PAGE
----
While there are more than 20 species of spiders in Georgia, there are only 2 that are known to be dangerous to humans: the black widow and the brown recluse. Like most common spiders, biting humans is a last line of defense. They are more likely to flee, hide, or even play dead rather than bite a human. It takes a long time for a spider to replenish his supply of venom after he injects it. Most will only use this defense mechanism if they have no other choice. Wasting venom on a human can even cause the spider to starve to death before his supply is replenished as he will have no means to kill any prey he catches.
Let’s take a closer look at each of the venomous spider species in Georgia, as well as some general tips to prevent spiders from getting into your home.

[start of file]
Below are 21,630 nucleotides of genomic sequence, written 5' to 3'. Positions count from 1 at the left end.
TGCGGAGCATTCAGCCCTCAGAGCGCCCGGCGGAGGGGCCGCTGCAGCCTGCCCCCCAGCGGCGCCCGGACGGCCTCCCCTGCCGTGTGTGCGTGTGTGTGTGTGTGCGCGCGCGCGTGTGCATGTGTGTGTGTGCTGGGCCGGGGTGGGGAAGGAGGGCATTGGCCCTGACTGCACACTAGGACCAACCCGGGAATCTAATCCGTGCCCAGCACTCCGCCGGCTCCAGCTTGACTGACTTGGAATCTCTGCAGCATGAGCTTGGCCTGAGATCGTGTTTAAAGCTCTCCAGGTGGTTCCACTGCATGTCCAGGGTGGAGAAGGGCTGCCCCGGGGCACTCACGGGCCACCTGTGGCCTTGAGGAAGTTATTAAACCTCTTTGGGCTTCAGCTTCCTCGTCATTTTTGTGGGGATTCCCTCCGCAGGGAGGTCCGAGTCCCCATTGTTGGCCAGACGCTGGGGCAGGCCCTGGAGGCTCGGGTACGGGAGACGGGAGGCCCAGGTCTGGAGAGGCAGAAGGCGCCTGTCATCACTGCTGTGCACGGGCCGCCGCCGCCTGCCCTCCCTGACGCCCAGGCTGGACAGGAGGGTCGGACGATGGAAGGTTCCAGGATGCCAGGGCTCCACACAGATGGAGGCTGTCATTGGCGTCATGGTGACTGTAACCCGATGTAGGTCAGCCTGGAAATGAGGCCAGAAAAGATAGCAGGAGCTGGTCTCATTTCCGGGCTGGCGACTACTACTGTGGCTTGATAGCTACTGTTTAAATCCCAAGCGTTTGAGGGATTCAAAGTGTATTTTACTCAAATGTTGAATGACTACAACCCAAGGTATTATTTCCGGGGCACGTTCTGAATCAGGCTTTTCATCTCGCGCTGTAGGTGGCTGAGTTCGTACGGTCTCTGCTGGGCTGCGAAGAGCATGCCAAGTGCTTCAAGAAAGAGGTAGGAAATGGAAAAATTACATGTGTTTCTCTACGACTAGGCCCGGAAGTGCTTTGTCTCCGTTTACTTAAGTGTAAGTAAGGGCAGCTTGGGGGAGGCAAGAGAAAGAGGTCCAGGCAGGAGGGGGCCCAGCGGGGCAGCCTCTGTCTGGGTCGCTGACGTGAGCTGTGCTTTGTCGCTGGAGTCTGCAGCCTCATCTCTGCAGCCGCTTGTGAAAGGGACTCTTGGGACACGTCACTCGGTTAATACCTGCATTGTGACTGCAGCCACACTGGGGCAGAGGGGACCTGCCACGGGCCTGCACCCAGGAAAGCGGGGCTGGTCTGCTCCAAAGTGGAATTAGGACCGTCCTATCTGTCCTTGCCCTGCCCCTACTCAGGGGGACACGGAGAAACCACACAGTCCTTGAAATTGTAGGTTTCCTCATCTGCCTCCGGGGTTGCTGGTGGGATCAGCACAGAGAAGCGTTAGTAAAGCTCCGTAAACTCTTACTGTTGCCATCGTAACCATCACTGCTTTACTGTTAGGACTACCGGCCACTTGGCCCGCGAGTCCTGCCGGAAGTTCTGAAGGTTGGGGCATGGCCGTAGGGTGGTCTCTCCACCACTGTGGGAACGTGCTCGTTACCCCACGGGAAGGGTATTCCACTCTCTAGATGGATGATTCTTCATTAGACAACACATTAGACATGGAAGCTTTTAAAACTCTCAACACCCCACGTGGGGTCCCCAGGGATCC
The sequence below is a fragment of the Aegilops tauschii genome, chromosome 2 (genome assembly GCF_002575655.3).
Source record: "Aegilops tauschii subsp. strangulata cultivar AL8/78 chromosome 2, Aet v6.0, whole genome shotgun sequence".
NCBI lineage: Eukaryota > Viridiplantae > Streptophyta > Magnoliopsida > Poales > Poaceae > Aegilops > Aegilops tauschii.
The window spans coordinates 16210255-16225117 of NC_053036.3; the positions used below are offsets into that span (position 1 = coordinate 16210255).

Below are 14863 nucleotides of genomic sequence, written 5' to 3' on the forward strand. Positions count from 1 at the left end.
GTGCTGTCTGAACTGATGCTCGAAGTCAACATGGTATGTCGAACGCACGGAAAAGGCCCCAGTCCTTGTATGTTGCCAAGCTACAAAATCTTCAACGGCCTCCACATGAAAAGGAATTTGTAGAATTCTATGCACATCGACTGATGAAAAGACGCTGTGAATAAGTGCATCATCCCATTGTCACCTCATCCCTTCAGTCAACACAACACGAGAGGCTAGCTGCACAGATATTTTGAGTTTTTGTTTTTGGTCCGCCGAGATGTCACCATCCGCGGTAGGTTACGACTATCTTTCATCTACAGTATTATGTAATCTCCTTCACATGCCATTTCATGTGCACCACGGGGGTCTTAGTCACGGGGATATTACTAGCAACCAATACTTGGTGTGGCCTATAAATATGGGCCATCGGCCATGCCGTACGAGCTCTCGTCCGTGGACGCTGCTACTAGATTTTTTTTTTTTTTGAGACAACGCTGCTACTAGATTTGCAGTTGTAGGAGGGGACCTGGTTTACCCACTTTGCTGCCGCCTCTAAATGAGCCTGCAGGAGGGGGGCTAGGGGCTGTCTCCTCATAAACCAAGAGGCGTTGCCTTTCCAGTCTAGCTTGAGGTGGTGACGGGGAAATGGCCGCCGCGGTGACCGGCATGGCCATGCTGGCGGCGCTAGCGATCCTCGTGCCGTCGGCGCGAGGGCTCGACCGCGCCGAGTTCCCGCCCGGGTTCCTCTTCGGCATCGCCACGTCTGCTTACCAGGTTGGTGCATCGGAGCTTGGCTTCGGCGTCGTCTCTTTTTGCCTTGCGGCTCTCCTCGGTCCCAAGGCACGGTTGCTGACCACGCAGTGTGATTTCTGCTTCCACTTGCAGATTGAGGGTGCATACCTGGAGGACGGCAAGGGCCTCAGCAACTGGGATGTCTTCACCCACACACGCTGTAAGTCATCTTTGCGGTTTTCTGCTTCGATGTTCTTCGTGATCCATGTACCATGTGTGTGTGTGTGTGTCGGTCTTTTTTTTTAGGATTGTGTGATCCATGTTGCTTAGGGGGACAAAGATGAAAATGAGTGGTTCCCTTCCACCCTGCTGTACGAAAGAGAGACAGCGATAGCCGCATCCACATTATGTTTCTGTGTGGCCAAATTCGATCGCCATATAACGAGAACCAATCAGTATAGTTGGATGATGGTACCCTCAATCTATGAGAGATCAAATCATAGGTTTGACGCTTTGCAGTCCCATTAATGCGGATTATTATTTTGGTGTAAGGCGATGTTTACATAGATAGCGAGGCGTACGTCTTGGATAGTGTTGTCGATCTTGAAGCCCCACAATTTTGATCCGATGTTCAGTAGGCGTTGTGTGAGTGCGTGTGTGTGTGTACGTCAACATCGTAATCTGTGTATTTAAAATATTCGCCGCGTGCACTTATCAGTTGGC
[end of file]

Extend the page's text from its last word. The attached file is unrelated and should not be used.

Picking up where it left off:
The black widow spider is considered to be the most venomous spider in North America. It is only the female black widow, however, that is dangerous to humans. Black widows are a red and black spider that is usually about 1.5 inches long with a shiny, globular abdomen and a reddish hourglass shape on its underside. While they are mostly black in color, they can sometimes be brown. The venom of a black widow spider is reportedly 15 times stronger than that of a rattlesnake. While black widow bites can be fatal to the young, the elderly, and those with compromised immune systems, most victims suffer no serious or long term damage from the bite. Black widows are not aggressive and bites commonly occur as a result of accidental contact. Common symptoms from a black widow bite include redness, swelling and tenderness at the site of the bite, muscle aches, nausea, and sometimes paralysis of the diaphragm which can cause difficulty breathing.